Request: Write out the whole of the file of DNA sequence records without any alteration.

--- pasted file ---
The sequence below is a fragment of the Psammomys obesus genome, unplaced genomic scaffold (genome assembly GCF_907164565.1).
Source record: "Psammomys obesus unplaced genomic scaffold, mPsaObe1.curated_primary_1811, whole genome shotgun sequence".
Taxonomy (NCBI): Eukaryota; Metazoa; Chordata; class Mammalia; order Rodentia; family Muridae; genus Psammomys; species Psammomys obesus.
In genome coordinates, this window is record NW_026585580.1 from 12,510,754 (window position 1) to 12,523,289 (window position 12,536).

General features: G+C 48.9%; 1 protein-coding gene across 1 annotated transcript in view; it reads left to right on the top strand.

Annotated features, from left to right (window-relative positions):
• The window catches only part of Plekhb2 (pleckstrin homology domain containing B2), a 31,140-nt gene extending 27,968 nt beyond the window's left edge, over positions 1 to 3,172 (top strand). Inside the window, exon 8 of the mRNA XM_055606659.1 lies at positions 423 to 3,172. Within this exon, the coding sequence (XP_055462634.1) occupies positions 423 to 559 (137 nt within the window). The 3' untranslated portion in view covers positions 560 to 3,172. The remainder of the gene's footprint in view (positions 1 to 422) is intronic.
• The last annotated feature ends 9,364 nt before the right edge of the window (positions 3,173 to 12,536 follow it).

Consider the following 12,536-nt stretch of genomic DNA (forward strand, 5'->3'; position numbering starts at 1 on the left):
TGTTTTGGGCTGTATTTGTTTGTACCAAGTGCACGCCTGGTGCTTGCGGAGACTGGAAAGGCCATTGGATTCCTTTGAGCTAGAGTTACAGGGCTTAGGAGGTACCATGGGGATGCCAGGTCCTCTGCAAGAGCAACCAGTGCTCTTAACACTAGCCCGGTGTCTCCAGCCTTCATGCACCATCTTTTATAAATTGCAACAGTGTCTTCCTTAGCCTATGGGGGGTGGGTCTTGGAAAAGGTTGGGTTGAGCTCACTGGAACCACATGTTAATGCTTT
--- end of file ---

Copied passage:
The sequence below is a fragment of the Psammomys obesus genome, unplaced genomic scaffold (genome assembly GCF_907164565.1).
Source record: "Psammomys obesus unplaced genomic scaffold, mPsaObe1.curated_primary_1811, whole genome shotgun sequence".
Taxonomy (NCBI): Eukaryota; Metazoa; Chordata; class Mammalia; order Rodentia; family Muridae; genus Psammomys; species Psammomys obesus.
In genome coordinates, this window is record NW_026585580.1 from 12,510,754 (window position 1) to 12,523,289 (window position 12,536).

General features: G+C 48.9%; 1 protein-coding gene across 1 annotated transcript in view; it reads left to right on the top strand.

Annotated features, from left to right (window-relative positions):
• The window catches only part of Plekhb2 (pleckstrin homology domain containing B2), a 31,140-nt gene extending 27,968 nt beyond the window's left edge, over positions 1 to 3,172 (top strand). Inside the window, exon 8 of the mRNA XM_055606659.1 lies at positions 423 to 3,172. Within this exon, the coding sequence (XP_055462634.1) occupies positions 423 to 559 (137 nt within the window). The 3' untranslated portion in view covers positions 560 to 3,172. The remainder of the gene's footprint in view (positions 1 to 422) is intronic.
• The last annotated feature ends 9,364 nt before the right edge of the window (positions 3,173 to 12,536 follow it).

Consider the following 12,536-nt stretch of genomic DNA (forward strand, 5'->3'; position numbering starts at 1 on the left):
TGTTTTGGGCTGTATTTGTTTGTACCAAGTGCACGCCTGGTGCTTGCGGAGACTGGAAAGGCCATTGGATTCCTTTGAGCTAGAGTTACAGGGCTTAGGAGGTACCATGGGGATGCCAGGTCCTCTGCAAGAGCAACCAGTGCTCTTAACACTAGCCCGGTGTCTCCAGCCTTCATGCACCATCTTTTATAAATTGCAACAGTGTCTTCCTTAGCCTATGGGGGGTGGGTCTTGGAAAAGGTTGGGTTGAGCTCACTGGAACCACATGTTAATGCTTT